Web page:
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Katie Falkenberg/The Washington Times

Choice revokers

Politics | Democrats work to kill a school voucher program that has helped many of their own constituents

Issue: "Ready or not, here we go," March 28, 2009

WASHINGTON, D.C.-The first and only federal school voucher program, one that serves 1,900 children, is about to die a quiet death at the hands of Congress, despite its enormous popularity.

Under spending legislation Congress just passed, the Washington, D.C., $14 million school voucher program will come to an end after the 2009-10 school year, unless both Congress and the District of Columbia's council reauthorize it. Democrats, the district's council, and the local teachers union have historically opposed the program, which Republicans passed in 2004 with the support of then-D.C. Mayor Anthony Williams. Now with a Democrat-controlled Congress and a president who opposes vouchers, the program is all but certain to end. Some Republicans, who have hoped that a successful program in D.C. could extend elsewhere, see the move as a power play by Democrats.

"They're tied to the teachers unions, they can say all they want that they're looking out for the rights of kids," said Rep. Buck McKeon, R-Calif., who is the top Republican on the House Education Committee. "It's unconscionable."

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McKeon is stunned that Democrats oppose a program that he believes has helped so many families who vote Democratic in the district. Thousands are on the waiting list to receive the scholarships that have allowed children of low-income families to attend private schools like Sidwell Friends, where the Obama girls attend.

Single mom Verdill Bennett works as a traffic controller at Georgetown University. She has had three children in private schools for the last four years through the voucher program. She votes Democratic and was surprised to hear that many in the party, including her representative, Eleanor Holmes Norton, oppose the program.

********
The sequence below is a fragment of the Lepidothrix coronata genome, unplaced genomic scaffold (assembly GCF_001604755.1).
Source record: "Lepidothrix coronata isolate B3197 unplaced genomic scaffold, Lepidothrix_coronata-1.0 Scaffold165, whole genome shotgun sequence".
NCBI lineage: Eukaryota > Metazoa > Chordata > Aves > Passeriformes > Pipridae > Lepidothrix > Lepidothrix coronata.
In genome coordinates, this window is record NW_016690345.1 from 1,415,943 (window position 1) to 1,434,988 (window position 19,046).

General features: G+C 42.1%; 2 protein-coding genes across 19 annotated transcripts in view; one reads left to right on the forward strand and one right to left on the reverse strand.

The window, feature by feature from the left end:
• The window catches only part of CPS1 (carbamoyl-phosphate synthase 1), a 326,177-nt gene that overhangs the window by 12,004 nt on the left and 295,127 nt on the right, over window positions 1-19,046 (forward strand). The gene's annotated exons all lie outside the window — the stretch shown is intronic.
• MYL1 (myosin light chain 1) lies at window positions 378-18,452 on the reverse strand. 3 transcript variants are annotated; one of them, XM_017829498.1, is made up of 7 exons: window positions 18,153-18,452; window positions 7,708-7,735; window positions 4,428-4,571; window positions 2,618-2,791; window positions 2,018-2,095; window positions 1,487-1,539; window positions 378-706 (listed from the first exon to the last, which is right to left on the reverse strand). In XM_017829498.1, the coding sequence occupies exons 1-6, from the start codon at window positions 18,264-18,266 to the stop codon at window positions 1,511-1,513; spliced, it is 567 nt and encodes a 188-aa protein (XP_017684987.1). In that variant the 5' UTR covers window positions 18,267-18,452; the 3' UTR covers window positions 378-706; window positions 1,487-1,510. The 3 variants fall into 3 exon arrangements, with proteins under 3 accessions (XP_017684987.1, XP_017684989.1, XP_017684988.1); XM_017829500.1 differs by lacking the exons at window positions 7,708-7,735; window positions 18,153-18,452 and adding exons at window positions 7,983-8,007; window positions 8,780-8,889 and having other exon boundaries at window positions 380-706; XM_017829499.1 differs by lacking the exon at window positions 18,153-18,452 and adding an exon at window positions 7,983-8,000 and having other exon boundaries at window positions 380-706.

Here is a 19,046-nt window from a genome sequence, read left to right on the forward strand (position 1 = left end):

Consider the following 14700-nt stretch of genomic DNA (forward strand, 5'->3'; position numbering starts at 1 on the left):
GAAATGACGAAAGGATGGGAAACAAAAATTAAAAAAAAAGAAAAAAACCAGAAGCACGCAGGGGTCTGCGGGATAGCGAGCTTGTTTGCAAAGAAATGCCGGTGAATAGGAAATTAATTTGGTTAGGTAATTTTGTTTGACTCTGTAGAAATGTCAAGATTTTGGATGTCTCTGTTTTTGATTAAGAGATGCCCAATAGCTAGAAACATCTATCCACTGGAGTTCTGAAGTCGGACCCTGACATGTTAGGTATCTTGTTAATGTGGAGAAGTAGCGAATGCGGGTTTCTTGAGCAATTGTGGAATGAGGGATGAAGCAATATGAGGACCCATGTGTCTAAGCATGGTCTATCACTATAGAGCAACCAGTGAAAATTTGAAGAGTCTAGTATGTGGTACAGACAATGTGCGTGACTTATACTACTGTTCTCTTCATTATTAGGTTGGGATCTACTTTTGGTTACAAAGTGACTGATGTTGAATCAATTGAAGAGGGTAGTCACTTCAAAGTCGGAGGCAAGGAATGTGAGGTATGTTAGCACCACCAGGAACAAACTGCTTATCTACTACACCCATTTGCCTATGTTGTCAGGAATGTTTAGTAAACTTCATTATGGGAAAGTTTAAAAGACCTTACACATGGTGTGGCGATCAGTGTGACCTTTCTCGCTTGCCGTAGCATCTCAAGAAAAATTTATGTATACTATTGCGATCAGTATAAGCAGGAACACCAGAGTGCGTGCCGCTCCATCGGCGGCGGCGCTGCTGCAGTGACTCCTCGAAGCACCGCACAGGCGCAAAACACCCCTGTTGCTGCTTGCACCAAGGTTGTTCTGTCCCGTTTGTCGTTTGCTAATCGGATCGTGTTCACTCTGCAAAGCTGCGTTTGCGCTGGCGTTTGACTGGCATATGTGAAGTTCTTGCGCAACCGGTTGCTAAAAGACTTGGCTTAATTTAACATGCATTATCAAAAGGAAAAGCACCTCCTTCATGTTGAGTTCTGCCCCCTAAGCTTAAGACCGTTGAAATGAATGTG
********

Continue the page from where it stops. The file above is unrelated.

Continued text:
"That would be a big mistake to stop this program because it's helping black youth," she told me. "A lot of kids act out because they can't read or write, and they're ashamed to tell somebody." She called the vouchers "a blessing, it's a blessing from God."

Vouchers have tepid advocates in both Michelle Rhee, the chancellor of D.C. schools, and in Mayor Adrian Fenty, who originally opposed the idea before he took office in 2006. Program supporters have called on the mayor to lobby Congress for its preservation.

The program is small-only 4 percent of the District's nearly 50,000 students receive the scholarships. It's more cost-effective than the $13,000-
per-student public-
school system, one of the worst and most expensive in the country. Each student in the voucher program gets $7,500 for tuition, and fewer than half of students in the program use the full scholarship, according to the program's administrators.

Democrats' main argument against vouchers is that they suck resources away from the public-school system, leaving students there worse off. The $14 million voucher program, though, doesn't draw any funding from the budget for public schools, and Congress even sweetened the original legislation for voucher critics by providing more funds to both D.C. public and charter schools.

Though Democratic leaders have recently denied that they want to kill the program, some Democrats admitted earlier their desire to be rid of it. As D.C.'s delegate in Congress, Norton has strongly opposed vouchers and told The Washington Post last summer, "the Democratic Congress is not about to extend this program." Other Democrats WORLD interviewed said they would vote against it as well. The man behind the provision to end the vouchers, Rep. David Obey, D-Wis., chair of the Appropriations Committee, said that children with scholarships to private schools now should be prepared to reenter public schools.

Even the editorial board of the liberal Washington Post wrote at the beginning of March that Democrats were captive to their own political interests and those of the teachers unions in opposing vouchers: "Why else has so much time and effort gone into trying to kill off what, in the grand scheme of government spending, is a tiny program? Why wouldn't Congress want to get the results of a carefully calibrated scientific study before pulling the plug on a program that has proved to be enormously popular? Could the real fear be that school vouchers might actually be shown to be effective in leveling the academic playing field?"

Preliminary studies have shown only modest improvements in test scores for those in the voucher program, though parents have expressed satisfaction. The most recent study to be released in the spring will examine the first three years of the program, which some education experts agree is a short time to determine vouchers' effectiveness.

"If you're a kid coming into a private school from a low-performing school, it may take a few years to catch up and begin to show improvement," said Byron Davis, spokesman for the Washington Scholarship Fund, which runs the program.

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